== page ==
Homeowners Gain $6 Trillion in Home Equity Since Great Recession’s End

American homeowners with mortgages saw their collective home equity increase by 6.5% between the first quarter of 2019 and Q1 2020, a percentage figure totalling approximately $590.1 billion. Meanwhile, negative equity fell by 16% from 2.2 million homes, or 4.1% of all mortgaged properties, in Q4 2019. This is according to the quarterly Homeowner Equity Insights report published this week by financial, property and consumer analytics firm CoreLogic.

The report also details that since the end of the 2008 financial crisis, consistently rising home prices have led to a notable increase in the positive equity position of American homeowners.

“As the economy climbed out of the recession in the first quarter of 2010, 25.9% or 12.1 million homes were still underwater, compared to the first quarter of 2020 when the negative equity share was at 3.4%, or 1.8 million properties,” the report reads. “Borrowers have seen an aggregate increase of $6.2 trillion in home equity since the first quarter of 2010 and the average homeowner has gained about $106,100 in equity.”

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A reduction in the share of homes that have negative equity has been felt in all 50 states, with Nevada recording the largest drop in negative equity share: 70% between Q1 2010 and Q1 2020.

While this is all generally good news for the standing of American homeowners, the coming economic difficulties stemming from the COVID-19 coronavirus pandemic are likely to have an effect on the U.S. housing market.

“As the pandemic continued to unfold and shelter-in-place orders were extended, unemployment reached double digits within a few short weeks and left many homeowners scrambling to cover mortgage payments,” the report details about the early days of the pandemic. “However, home prices continued to rise, which added to borrower equity through March.”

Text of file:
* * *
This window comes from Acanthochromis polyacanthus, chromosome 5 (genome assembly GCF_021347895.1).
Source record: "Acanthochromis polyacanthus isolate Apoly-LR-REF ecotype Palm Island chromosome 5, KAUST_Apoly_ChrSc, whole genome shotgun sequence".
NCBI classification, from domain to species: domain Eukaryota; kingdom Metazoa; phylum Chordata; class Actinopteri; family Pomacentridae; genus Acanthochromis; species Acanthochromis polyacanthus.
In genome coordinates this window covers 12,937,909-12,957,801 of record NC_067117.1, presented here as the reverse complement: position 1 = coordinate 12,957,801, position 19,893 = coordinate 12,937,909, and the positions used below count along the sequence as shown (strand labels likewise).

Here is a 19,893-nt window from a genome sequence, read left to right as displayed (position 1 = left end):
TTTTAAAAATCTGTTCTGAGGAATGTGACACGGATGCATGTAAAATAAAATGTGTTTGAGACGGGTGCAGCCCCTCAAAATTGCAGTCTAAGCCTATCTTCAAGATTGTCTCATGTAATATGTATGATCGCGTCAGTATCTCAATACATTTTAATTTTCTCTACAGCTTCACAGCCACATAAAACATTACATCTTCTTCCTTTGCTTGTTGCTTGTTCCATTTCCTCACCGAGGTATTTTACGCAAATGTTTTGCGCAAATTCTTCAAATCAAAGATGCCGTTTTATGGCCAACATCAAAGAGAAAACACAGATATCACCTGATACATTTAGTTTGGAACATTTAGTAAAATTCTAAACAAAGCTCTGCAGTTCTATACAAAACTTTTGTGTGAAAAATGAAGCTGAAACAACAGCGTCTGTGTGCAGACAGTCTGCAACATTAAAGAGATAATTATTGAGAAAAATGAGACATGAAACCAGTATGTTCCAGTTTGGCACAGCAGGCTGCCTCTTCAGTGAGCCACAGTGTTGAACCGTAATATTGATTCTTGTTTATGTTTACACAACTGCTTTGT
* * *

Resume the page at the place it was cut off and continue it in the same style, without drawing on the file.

The recession stemming from the pandemic is likely going to have a negative impact on housing prices, according to CoreLogic chief economist Frank Nothaft. Still, the severity of the drop is not expected to reach the same levels as the fallout from the 2008 crisis, he says.

“The pandemic recession will likely lead to price declines in many areas during the next year and weaken home equity gains,” Nothaft says in the report. “However, price declines will be far less than those experienced during the Great Recession, when the national CoreLogic Home Price Index fell 33% peak-to-trough. Our latest forecast shows the national index to have a peak-to-trough decline of 1.5%.”

In the end, this report represents a generally positive shift even when acknowledging the headwinds that could be in front of home values.

“CoreLogic began reporting homeowner equity data in the first quarter of 2010; at that time, the equity picture for homeowners was rather bleak in the United States,” the report reads. “Since then, many homes have regained equity and the outstanding balance on the majority of mortgages in this country are now equal to or in a positive position when compared to their loan balance.”

Read the Homeowner Equity Insights report at CoreLogic.

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